Some viewers will surely laugh. They’ll say: Stop building it up so much and just draw the goddamn thing! Others will find points of identification. I’m sure Francis Ford Coppola would embrace Frenhofer. What is Apocalypse Now if not the work of a man possessed? But at what cost? Coppola’s wife, Eleanor, said, “It was a journey for him up the river I always felt. He went deeper and deeper into himself and deeper and deeper and deeper into the production. It just got out of control.” Frenhofer’s wife, Liz, tells Marianne to be careful. “He values his work more than anything else. It can cause a lot of damage to people.”
Liz was Frenhofer’s model once. Frenhofer tells Marianne that he wanted Liz before wanting to paint her. “For the first time, I was scared. The fear became the driving force behind what I did. A change of speed, like a whirlwind. I became blind. A tactile painting. As if it were... as if it were my fingers that saw and commanded themselves. That’s what I'm looking for. That’s what I want... It was then, maybe, that I became a real painter.” So why did he stop afterwards? What caused the block? “I’d have died of it. Or else, she would have.” That’s the kind of damage Liz is talking about.
And Marianne? Nicolas doesn’t even ask her before volunteering her as a model. She agrees, anyway. At first it’s difficult. Frenhofer keeps rearranging her nude form in a variety of poses: “I’ll break you to pieces… I’ll get you out of your body, get you out of your carcass.” What he means, of course, is that he will free her of her physicality and help her release her inner self, which is what he wants to capture. “I don't care about your breasts, legs, your lips… I want more. I want everything. The blood, the fire, the ice… All that’s inside your body. I’ll take it all. I’ll get it out of you and put it into this frame.”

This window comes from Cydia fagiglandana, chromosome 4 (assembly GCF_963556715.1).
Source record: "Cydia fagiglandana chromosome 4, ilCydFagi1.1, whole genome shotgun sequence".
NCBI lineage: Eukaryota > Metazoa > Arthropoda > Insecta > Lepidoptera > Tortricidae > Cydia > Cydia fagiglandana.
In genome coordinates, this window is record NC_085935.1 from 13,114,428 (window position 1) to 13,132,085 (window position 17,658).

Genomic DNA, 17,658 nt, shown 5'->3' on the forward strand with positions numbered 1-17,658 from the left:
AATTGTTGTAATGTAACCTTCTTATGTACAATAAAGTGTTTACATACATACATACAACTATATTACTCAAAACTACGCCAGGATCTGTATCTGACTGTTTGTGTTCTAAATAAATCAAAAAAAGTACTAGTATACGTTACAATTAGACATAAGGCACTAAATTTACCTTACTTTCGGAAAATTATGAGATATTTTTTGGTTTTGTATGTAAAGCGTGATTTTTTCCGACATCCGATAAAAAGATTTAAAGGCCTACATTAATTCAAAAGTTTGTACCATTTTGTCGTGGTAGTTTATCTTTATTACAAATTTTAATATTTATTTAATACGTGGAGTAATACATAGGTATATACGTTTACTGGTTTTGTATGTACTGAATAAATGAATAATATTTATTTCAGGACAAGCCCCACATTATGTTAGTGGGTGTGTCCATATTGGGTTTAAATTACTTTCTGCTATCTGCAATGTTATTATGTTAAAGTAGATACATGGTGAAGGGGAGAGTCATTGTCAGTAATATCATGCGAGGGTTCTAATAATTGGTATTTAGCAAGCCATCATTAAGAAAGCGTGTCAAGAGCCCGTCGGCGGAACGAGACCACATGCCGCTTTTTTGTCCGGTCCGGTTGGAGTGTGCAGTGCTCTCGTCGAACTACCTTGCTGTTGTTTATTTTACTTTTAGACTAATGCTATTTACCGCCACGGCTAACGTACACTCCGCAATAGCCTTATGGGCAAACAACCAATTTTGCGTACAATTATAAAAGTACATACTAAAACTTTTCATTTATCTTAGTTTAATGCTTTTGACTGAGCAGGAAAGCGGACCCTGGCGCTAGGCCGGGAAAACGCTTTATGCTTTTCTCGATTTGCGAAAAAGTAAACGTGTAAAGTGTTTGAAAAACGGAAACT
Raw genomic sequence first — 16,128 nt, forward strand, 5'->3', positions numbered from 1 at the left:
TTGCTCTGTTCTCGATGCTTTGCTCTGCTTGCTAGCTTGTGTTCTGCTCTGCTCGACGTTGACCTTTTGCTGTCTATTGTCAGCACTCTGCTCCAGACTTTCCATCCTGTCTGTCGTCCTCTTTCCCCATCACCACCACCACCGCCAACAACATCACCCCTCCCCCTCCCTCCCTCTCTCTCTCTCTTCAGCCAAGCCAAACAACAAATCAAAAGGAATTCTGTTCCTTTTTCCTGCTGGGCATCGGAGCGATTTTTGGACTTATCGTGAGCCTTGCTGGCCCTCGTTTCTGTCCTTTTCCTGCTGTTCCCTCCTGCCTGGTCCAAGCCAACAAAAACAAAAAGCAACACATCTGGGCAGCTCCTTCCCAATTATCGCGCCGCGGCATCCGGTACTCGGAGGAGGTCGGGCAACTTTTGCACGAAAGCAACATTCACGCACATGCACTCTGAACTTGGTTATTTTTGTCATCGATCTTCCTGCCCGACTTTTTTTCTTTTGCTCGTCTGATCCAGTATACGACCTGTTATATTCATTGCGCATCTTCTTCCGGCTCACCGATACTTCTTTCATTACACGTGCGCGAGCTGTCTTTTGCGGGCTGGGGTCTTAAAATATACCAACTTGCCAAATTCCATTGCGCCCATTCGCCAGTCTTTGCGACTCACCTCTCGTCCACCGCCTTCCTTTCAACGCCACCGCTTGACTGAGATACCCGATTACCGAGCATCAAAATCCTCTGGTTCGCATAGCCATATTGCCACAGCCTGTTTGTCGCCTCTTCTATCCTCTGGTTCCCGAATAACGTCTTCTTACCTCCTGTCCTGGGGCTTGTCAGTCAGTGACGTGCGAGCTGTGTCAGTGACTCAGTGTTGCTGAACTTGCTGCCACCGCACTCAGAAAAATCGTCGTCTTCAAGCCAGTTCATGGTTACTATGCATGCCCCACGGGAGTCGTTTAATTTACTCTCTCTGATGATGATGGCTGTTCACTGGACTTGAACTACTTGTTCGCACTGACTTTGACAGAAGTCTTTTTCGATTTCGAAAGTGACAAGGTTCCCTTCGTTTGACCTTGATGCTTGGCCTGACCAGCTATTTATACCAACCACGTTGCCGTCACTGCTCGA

Is this even possible? It’s exactly the topic that comes up when Nicolas’ sister drops in and has a chat with Liz. “Is it really possible to capture a whole life on the canvas of a painting? Just like that... with a few traces of paint?” Liz replies that that’s what her husband has always been searching for. That’s the great white whale. That Apocalypse Now, Coppola’s answer to “Is it really possible to capture a whole war on the screen of a theatre? Just like that... with a few rolls of film?”
At one point, Frenhofer decides he cannot do it. But Marianne, by then, comes to believe he can. The muse has become as invested as the master. What happens at the end of it all is as wonderful as the end of In the Mood for Love, where a big secret is whispered into a hole and buried forever. If that film is about one kind of love, this one’s about another. It’s not for everyone. Neither is this film, which lasts nearly four hours. But then, as the director said in a The New York Times interview: “I don’t think a true cinemagoer, someone who is not looking at his watch the whole time, minds if a film lasts longer than two or two and a half hours.” Like movie-making, movie-watching is, in its own way, “a jump into the unknown”.
Baradwaj Rangan is Editor, Film Companion (South).